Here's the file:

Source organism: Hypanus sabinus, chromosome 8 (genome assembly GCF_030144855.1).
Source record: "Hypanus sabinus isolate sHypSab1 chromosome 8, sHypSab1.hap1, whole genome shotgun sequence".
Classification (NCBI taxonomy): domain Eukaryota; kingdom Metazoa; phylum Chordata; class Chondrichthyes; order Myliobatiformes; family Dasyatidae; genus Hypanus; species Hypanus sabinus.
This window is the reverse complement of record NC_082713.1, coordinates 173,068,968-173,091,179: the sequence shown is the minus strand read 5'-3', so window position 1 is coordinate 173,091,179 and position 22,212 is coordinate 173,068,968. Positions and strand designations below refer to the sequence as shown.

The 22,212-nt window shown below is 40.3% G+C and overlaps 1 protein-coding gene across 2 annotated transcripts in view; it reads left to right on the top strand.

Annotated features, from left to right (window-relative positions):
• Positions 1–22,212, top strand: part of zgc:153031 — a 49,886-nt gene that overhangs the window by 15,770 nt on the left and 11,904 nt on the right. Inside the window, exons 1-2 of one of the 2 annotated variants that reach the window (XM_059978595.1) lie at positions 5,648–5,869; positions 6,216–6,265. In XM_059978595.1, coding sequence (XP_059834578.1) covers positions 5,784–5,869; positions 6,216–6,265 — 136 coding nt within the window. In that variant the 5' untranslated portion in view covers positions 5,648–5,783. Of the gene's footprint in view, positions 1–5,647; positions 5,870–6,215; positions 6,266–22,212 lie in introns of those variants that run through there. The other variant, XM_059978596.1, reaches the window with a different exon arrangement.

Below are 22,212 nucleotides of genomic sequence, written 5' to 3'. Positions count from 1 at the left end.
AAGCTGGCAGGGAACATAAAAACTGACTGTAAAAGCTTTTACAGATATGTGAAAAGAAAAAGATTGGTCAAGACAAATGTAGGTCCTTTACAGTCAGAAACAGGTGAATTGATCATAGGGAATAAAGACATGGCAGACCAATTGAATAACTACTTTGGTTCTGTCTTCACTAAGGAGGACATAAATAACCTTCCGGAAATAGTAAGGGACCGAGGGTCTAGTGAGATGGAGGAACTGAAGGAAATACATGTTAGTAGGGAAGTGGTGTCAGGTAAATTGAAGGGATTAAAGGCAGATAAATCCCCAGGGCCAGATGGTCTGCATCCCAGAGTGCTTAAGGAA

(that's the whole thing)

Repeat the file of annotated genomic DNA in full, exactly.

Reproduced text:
Source organism: Hypanus sabinus, chromosome 8 (genome assembly GCF_030144855.1).
Source record: "Hypanus sabinus isolate sHypSab1 chromosome 8, sHypSab1.hap1, whole genome shotgun sequence".
Classification (NCBI taxonomy): domain Eukaryota; kingdom Metazoa; phylum Chordata; class Chondrichthyes; order Myliobatiformes; family Dasyatidae; genus Hypanus; species Hypanus sabinus.
This window is the reverse complement of record NC_082713.1, coordinates 173,068,968-173,091,179: the sequence shown is the minus strand read 5'-3', so window position 1 is coordinate 173,091,179 and position 22,212 is coordinate 173,068,968. Positions and strand designations below refer to the sequence as shown.

The 22,212-nt window shown below is 40.3% G+C and overlaps 1 protein-coding gene across 2 annotated transcripts in view; it reads left to right on the top strand.

Annotated features, from left to right (window-relative positions):
• Positions 1–22,212, top strand: part of zgc:153031 — a 49,886-nt gene that overhangs the window by 15,770 nt on the left and 11,904 nt on the right. Inside the window, exons 1-2 of one of the 2 annotated variants that reach the window (XM_059978595.1) lie at positions 5,648–5,869; positions 6,216–6,265. In XM_059978595.1, coding sequence (XP_059834578.1) covers positions 5,784–5,869; positions 6,216–6,265 — 136 coding nt within the window. In that variant the 5' untranslated portion in view covers positions 5,648–5,783. Of the gene's footprint in view, positions 1–5,647; positions 5,870–6,215; positions 6,266–22,212 lie in introns of those variants that run through there. The other variant, XM_059978596.1, reaches the window with a different exon arrangement.

Below are 22,212 nucleotides of genomic sequence, written 5' to 3'. Positions count from 1 at the left end.
AAGCTGGCAGGGAACATAAAAACTGACTGTAAAAGCTTTTACAGATATGTGAAAAGAAAAAGATTGGTCAAGACAAATGTAGGTCCTTTACAGTCAGAAACAGGTGAATTGATCATAGGGAATAAAGACATGGCAGACCAATTGAATAACTACTTTGGTTCTGTCTTCACTAAGGAGGACATAAATAACCTTCCGGAAATAGTAAGGGACCGAGGGTCTAGTGAGATGGAGGAACTGAAGGAAATACATGTTAGTAGGGAAGTGGTGTCAGGTAAATTGAAGGGATTAAAGGCAGATAAATCCCCAGGGCCAGATGGTCTGCATCCCAGAGTGCTTAAGGAA